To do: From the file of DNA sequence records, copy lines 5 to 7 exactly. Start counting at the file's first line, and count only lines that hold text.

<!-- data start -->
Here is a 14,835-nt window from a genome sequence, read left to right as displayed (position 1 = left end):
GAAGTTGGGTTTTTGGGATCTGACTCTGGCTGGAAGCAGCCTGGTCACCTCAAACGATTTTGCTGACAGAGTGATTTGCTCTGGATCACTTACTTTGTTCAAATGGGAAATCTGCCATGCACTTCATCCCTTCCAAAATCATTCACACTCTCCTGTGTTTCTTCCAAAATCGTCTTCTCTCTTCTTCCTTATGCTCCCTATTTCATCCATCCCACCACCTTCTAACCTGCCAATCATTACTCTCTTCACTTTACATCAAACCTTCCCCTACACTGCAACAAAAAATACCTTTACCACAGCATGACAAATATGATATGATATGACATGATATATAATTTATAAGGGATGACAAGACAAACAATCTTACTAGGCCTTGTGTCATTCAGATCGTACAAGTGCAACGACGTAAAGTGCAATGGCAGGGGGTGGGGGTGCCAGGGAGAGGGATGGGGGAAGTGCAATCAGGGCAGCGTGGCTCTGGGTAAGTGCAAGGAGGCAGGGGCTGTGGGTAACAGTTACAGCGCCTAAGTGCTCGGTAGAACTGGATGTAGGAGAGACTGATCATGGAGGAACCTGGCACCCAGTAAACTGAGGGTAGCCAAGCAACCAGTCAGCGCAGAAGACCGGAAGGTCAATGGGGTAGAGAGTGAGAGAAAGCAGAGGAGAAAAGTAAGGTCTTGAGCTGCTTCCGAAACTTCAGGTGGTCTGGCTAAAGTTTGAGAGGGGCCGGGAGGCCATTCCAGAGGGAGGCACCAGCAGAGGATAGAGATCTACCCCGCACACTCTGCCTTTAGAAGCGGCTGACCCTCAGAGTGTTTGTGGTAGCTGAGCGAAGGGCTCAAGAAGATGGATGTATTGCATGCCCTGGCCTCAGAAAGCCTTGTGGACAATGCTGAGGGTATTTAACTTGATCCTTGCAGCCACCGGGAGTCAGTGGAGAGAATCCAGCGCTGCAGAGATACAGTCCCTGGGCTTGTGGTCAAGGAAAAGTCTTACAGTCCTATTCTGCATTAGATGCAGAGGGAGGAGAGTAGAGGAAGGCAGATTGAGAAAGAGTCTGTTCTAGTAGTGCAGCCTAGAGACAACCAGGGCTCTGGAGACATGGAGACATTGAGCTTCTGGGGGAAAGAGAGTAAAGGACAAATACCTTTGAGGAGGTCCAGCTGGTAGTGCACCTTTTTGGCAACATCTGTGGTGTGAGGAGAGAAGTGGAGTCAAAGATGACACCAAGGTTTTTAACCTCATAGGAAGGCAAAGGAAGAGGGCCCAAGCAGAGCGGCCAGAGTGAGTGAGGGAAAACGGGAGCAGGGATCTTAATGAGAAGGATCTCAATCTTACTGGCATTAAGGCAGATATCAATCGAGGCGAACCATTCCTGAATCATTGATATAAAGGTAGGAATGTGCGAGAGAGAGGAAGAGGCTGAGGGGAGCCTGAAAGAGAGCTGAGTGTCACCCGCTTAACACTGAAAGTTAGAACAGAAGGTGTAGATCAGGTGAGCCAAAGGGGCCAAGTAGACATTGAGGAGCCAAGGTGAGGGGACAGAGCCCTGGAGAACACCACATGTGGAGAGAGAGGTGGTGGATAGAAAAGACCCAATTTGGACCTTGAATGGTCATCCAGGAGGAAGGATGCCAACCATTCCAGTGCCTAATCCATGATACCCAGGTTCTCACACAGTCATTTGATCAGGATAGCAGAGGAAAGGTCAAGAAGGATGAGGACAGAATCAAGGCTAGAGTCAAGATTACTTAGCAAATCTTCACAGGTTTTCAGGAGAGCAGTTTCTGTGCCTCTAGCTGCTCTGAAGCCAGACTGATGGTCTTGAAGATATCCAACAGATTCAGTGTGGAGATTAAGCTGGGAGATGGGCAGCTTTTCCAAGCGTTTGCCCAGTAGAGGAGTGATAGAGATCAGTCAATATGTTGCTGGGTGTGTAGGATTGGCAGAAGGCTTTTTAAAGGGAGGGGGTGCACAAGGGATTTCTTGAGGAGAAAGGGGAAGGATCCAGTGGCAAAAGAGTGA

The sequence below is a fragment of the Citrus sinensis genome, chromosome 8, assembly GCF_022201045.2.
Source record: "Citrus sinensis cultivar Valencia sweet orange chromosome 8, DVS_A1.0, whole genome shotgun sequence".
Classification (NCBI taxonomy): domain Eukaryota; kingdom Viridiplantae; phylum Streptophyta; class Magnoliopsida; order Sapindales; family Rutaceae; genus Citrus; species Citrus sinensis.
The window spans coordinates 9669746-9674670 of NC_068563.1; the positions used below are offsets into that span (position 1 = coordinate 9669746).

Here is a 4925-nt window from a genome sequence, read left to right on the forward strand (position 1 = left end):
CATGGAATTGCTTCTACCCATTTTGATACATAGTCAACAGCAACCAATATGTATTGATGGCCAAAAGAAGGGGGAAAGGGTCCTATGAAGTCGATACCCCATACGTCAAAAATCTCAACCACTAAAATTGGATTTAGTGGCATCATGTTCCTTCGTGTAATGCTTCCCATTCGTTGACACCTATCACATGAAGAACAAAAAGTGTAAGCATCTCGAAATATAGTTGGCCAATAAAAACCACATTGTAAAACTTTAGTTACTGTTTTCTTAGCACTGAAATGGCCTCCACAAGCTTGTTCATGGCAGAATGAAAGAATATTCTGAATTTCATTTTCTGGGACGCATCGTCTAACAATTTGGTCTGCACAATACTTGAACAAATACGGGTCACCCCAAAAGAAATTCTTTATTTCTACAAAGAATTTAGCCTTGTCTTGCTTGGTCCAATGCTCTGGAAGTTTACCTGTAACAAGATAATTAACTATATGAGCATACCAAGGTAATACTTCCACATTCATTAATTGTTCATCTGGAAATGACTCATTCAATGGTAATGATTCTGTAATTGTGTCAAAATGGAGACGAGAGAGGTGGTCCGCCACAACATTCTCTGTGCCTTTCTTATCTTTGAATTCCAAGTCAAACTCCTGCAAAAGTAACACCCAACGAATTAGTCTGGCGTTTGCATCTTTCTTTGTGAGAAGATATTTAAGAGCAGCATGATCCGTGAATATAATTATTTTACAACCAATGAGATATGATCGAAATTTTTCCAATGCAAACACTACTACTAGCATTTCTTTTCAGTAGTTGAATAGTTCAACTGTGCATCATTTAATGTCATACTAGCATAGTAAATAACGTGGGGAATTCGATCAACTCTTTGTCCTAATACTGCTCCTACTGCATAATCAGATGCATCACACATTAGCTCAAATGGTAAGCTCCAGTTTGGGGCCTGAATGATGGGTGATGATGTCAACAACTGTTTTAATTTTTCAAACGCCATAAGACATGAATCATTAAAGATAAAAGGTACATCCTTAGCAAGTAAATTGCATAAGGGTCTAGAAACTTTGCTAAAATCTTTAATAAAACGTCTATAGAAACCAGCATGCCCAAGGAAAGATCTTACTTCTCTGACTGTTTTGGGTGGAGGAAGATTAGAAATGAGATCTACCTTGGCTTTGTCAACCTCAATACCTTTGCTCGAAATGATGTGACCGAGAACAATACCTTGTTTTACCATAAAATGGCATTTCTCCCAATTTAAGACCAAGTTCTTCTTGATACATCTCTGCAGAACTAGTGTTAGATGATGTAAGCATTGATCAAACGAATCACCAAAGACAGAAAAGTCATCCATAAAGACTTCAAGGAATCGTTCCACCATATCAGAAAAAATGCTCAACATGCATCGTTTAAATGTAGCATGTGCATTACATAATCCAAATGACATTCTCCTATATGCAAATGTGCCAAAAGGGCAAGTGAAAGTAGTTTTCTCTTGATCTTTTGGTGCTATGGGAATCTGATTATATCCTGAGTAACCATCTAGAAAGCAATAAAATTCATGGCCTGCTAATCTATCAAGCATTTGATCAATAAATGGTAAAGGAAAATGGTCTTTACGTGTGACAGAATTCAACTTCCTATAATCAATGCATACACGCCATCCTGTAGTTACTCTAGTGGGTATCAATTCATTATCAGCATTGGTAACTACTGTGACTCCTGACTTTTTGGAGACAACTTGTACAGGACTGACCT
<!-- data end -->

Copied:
Classification (NCBI taxonomy): domain Eukaryota; kingdom Viridiplantae; phylum Streptophyta; class Magnoliopsida; order Sapindales; family Rutaceae; genus Citrus; species Citrus sinensis.
The window spans coordinates 9669746-9674670 of NC_068563.1; the positions used below are offsets into that span (position 1 = coordinate 9669746).

Here is a 4925-nt window from a genome sequence, read left to right on the forward strand (position 1 = left end):